It’s always a special day when I find myself reading a research paper about how journalism, my profession, is bumming everybody out about climate change. Everyone who complains about how those of us who write about climate are total Debbie Downers? This study is just for you.

In 2013, the Canadian Centre for Policy Alternatives, a progressive think tank, set out to study the ways that journalism about climate change either engages citizens in climate issues or makes them feel passive and helpless. The researchers selected 53 residents of the Vancouver area, all of whom believed that climate change was real, but who weren’t part of a political movement to do anything about it.

Then they asked those people to read four articles:

  1. An overview of the annual global climate negotiations titled “FAQs: UN Climate Change Conference in Durban,” which presented a fairly blunt assessment that the UN climate talks weren’t going anywhere.
  2. An article about how a carbon tax in British Columbia had actually done a nice job of reducing carbon emissions without damaging the economy.
  3. An article about a Vancouver resident who got tired of donating money to big national environmental organizations and started a local climate-focused environmental group that successfully fought to stop the expansion of a coal terminal in the area.
  4. A feature story by 350.org about a coordinated series of climate actions in different countries around the world.

What did the study find? Virtually all of the participants discussed the UN story with undisguised loathing. As the study puts it:

The UN story … was not merely dismissed as boring or irrelevant; instead, reading it actually served as a kind of anti-political or depoliticizing ritual for our participants, amplifying and intensifying their feelings of alienation and frustration. Several participants described deliberately avoiding stories such as these in their daily lives given the unpleasant emotions they aroused.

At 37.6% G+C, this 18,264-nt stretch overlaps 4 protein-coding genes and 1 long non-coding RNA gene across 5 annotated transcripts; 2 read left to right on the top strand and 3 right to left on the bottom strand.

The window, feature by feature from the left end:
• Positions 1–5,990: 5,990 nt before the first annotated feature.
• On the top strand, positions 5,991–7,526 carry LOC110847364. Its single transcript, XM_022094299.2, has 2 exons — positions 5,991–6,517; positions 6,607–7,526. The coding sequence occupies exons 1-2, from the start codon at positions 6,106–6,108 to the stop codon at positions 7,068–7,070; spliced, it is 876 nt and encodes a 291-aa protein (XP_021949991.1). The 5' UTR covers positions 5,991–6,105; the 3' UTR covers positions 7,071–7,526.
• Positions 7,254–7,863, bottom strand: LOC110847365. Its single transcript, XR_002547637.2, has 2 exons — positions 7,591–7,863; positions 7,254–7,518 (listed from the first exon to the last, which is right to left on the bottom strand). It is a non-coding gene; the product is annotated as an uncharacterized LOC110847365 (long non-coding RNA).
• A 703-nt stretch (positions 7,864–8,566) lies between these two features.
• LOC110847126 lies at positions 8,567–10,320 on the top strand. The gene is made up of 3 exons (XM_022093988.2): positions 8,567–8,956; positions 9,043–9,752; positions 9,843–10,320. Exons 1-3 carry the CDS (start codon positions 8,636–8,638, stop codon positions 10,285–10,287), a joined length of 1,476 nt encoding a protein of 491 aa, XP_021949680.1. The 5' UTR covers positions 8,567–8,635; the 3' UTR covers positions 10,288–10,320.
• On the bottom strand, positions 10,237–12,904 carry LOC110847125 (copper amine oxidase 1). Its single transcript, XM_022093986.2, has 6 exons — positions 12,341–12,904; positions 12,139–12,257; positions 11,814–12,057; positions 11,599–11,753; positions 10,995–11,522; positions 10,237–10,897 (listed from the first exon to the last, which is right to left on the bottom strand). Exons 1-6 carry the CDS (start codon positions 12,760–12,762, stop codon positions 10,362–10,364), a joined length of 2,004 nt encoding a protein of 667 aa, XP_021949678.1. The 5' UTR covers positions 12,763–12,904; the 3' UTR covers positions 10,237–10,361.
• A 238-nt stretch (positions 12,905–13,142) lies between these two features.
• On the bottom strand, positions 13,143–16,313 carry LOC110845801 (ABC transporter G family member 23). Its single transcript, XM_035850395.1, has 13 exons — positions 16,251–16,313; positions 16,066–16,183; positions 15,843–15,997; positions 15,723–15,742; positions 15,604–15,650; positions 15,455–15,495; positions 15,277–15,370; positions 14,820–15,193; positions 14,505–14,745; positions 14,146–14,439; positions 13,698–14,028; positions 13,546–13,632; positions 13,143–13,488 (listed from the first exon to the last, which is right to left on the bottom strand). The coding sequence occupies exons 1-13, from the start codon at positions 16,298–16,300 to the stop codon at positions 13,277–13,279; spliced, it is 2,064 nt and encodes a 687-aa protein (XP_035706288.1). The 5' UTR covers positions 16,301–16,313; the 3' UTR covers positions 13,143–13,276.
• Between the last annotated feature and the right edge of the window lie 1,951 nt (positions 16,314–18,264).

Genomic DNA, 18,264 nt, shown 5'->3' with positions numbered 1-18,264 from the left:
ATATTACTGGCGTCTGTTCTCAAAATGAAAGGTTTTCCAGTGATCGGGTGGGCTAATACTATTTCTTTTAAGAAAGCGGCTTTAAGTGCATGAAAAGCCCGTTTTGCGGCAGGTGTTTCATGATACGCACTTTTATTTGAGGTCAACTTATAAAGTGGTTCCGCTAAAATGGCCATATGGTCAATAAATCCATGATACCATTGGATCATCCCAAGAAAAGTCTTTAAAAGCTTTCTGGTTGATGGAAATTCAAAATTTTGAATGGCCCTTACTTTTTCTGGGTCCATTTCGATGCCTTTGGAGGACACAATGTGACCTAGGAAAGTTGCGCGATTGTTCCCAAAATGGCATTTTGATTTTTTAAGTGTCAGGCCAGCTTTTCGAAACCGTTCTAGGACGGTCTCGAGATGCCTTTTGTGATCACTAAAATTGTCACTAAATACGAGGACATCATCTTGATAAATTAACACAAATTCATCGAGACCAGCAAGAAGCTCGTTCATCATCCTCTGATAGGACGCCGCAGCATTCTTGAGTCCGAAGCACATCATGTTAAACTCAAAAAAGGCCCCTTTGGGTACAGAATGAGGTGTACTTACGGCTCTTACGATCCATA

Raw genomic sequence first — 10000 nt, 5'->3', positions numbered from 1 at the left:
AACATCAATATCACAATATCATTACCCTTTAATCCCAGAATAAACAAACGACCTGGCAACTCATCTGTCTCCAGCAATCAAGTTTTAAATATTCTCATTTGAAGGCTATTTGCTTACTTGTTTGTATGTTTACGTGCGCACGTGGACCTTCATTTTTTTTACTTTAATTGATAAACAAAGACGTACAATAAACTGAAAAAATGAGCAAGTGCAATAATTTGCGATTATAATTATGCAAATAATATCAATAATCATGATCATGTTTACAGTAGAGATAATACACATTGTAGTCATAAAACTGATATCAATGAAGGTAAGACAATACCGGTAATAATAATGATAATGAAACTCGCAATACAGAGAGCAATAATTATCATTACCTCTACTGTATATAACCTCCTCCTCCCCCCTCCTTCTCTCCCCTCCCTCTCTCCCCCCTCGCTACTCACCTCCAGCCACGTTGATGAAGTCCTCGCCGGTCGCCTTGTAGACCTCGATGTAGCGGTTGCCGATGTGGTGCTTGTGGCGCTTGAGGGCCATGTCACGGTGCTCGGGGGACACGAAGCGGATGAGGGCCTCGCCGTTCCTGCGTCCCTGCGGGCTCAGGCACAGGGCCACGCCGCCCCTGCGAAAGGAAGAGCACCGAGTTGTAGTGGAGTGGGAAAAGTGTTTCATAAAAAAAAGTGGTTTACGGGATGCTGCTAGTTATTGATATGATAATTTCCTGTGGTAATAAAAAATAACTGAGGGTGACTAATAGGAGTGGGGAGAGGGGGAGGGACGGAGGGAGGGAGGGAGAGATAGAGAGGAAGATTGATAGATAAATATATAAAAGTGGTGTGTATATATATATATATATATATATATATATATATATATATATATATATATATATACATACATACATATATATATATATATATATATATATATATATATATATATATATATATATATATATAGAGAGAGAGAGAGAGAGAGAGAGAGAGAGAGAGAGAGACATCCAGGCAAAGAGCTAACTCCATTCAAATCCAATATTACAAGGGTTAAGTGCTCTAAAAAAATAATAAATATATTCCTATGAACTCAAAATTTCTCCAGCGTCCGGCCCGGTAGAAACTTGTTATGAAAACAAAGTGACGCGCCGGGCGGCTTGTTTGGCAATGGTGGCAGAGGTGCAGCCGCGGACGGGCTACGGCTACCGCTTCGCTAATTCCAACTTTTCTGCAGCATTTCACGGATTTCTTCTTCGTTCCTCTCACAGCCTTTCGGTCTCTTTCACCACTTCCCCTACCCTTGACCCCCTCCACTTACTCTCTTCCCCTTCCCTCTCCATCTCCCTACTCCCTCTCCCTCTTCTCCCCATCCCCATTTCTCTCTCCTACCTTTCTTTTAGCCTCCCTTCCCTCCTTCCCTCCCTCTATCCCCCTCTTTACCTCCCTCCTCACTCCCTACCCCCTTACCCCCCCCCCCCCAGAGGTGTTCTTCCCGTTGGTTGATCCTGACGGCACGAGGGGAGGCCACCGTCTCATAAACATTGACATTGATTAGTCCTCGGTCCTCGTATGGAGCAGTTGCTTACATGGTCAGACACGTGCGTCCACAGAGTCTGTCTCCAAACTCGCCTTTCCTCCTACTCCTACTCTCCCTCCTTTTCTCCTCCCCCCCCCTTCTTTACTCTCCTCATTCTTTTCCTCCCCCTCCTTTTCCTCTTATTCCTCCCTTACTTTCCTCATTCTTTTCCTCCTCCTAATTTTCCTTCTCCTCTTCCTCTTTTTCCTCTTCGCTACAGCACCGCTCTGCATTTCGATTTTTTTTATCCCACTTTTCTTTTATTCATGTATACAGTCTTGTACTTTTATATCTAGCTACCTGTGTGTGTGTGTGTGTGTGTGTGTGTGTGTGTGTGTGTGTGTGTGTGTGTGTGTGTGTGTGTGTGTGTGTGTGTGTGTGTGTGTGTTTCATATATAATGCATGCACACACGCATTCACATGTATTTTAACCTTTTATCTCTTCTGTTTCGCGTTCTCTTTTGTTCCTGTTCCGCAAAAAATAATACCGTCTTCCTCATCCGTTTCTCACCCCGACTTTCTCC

Much to the researchers’ surprise, though, most of the participants also hated the story that had been chosen as an uplifting alternative to the UN story: the carbon tax story. They thought it was simplistic and biased because, in their opinion, nothing that the government did had any positive effect on holding back climate change. Many of them also thought, despite their anxiety about the climate, that a carbon tax was inefficient, punitive, and unfair.

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The most popular story was the profile of the local anti-coal activist, Kevin Washbrook — possibly because he was someone operating outside of the established political system, possibly because readers tend to prefer people-centered stories over policy-centered ones. Washbrook may also have been appealing because he represented that beloved North American archetype, the rugged individualist. As the researchers put it:

Participants were especially excited by stories of what one might call entrepreneurial activism or everyday heroism — that is, tales of people who, through their own initiative, creativity and volition, open up new spaces for political engagement, both for themselves and for others.

The 350.org story, about the coordinated climate actions around the world, was met with both enthusiasm and skepticism. While the focus group members said that it was pleasant to see people actually trying to do something about climate change, they doubted it was actually working.